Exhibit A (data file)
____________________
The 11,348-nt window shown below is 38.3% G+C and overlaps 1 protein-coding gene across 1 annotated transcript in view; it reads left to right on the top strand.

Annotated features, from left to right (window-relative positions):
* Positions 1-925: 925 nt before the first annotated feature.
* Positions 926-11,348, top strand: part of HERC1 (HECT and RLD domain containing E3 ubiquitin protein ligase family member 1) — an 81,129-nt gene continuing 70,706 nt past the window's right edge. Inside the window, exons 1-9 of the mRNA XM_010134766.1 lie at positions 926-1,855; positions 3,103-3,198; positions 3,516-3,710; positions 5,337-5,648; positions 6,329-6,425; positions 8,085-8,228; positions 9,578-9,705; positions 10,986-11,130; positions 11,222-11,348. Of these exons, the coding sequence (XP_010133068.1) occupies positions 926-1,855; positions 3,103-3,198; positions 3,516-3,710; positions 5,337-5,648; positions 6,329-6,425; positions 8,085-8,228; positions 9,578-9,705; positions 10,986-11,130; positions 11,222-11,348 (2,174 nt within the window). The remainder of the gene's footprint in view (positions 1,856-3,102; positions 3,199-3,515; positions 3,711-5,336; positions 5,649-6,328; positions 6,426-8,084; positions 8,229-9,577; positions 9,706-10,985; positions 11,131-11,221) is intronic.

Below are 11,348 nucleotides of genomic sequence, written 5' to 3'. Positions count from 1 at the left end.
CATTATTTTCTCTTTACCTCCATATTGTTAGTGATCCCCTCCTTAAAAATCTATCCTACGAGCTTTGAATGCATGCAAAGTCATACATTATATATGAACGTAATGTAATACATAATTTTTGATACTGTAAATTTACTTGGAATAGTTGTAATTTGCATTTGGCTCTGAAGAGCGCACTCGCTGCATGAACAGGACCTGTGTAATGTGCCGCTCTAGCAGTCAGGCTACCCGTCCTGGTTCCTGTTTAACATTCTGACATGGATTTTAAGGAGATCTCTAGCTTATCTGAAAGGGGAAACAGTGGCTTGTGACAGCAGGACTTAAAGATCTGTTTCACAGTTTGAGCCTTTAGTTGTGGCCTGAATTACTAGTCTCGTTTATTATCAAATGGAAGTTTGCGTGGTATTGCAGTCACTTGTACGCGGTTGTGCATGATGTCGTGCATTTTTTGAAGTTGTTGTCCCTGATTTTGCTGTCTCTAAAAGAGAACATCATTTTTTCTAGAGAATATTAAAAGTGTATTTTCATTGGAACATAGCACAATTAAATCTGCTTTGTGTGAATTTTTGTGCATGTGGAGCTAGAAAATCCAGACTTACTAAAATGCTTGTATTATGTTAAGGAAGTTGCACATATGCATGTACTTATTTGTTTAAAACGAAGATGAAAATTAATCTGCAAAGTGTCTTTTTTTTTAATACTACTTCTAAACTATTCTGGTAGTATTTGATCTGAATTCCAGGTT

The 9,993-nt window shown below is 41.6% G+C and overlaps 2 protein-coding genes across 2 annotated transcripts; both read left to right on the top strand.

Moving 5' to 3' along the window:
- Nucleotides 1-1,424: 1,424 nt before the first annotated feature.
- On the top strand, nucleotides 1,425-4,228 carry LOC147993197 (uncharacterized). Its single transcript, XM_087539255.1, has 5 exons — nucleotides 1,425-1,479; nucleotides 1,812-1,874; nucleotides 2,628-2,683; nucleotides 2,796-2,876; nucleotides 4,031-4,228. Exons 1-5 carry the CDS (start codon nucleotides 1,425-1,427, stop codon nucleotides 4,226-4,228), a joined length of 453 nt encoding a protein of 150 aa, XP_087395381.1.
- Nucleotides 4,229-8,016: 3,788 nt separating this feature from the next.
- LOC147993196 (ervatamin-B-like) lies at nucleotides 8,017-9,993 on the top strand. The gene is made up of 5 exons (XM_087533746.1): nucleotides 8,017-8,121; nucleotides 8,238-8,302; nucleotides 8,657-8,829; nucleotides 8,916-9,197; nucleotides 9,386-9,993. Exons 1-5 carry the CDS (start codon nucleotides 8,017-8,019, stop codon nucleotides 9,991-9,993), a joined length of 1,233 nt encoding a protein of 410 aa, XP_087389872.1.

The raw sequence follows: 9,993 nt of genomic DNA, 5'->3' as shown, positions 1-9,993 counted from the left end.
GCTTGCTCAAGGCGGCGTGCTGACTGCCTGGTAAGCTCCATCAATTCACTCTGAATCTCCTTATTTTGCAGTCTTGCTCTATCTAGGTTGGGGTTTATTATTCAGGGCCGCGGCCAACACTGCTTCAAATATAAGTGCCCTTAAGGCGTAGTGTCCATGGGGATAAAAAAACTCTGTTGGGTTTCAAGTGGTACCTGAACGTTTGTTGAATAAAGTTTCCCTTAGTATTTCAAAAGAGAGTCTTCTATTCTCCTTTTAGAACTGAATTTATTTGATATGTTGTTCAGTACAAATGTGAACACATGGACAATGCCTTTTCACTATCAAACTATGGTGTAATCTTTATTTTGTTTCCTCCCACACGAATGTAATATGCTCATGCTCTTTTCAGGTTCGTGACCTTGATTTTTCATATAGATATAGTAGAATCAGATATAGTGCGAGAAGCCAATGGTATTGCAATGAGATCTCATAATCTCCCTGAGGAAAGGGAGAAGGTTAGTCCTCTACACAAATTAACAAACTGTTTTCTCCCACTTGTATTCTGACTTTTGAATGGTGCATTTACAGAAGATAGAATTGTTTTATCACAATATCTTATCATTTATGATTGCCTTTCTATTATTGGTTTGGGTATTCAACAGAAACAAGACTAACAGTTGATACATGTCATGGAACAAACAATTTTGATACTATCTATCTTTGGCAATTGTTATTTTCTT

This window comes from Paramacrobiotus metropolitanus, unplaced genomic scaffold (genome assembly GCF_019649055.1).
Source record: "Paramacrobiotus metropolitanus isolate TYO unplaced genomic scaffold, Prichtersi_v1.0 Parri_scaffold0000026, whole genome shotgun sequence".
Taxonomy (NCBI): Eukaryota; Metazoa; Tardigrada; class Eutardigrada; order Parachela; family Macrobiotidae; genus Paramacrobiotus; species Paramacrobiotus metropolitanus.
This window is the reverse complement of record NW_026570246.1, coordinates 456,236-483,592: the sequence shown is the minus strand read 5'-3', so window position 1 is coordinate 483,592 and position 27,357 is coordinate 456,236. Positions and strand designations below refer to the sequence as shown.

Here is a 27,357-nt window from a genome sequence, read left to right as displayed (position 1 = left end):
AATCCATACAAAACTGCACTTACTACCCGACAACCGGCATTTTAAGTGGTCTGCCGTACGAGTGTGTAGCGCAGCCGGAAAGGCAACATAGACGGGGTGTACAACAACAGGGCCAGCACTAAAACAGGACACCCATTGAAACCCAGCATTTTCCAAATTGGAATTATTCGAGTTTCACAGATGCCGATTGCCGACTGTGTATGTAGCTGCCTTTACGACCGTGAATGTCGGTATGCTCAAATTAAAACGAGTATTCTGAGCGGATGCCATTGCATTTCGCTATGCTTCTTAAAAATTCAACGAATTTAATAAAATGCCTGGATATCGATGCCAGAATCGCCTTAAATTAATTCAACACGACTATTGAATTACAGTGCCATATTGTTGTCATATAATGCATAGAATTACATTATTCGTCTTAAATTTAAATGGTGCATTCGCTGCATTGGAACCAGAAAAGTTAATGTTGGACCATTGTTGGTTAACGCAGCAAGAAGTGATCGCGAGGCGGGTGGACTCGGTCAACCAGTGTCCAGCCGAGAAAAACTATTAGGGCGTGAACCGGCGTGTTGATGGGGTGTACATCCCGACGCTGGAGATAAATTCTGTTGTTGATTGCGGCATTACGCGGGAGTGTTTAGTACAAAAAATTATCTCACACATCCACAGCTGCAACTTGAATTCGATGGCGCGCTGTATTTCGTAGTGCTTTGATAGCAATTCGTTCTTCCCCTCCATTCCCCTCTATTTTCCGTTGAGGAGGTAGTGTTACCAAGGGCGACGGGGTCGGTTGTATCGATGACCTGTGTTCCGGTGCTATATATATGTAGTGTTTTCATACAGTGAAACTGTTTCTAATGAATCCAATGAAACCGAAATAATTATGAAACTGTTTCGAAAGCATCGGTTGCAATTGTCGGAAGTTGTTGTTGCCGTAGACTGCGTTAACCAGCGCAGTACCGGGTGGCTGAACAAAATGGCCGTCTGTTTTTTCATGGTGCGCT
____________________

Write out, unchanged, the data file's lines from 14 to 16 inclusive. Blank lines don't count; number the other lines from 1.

GCTTGCTCAAGGCGGCGTGCTGACTGCCTGGTAAGCTCCATCAATTCACTCTGAATCTCCTTATTTTGCAGTCTTGCTCTATCTAGGTTGGGGTTTATTATTCAGGGCCGCGGCCAACACTGCTTCAAATATAAGTGCCCTTAAGGCGTAGTGTCCATGGGGATAAAAAAACTCTGTTGGGTTTCAAGTGGTACCTGAACGTTTGTTGAATAAAGTTTCCCTTAGTATTTCAAAAGAGAGTCTTCTATTCTCCTTTTAGAACTGAATTTATTTGATATGTTGTTCAGTACAAATGTGAACACATGGACAATGCCTTTTCACTATCAAACTATGGTGTAATCTTTATTTTGTTTCCTCCCACACGAATGTAATATGCTCATGCTCTTTTCAGGTTCGTGACCTTGATTTTTCATATAGATATAGTAGAATCAGATATAGTGCGAGAAGCCAATGGTATTGCAATGAGATCTCATAATCTCCCTGAGGAAAGGGAGAAGGTTAGTCCTCTACACAAATTAACAAACTGTTTTCTCCCACTTGTATTCTGACTTTTGAATGGTGCATTTACAGAAGATAGAATTGTTTTATCACAATATCTTATCATTTATGATTGCCTTTCTATTATTGGTTTGGGTATTCAACAGAAACAAGACTAACAGTTGATACATGTCATGGAACAAACAATTTTGATACTATCTATCTTTGGCAATTGTTATTTTCTT

This window comes from Paramacrobiotus metropolitanus, unplaced genomic scaffold (genome assembly GCF_019649055.1).
Source record: "Paramacrobiotus metropolitanus isolate TYO unplaced genomic scaffold, Prichtersi_v1.0 Parri_scaffold0000026, whole genome shotgun sequence".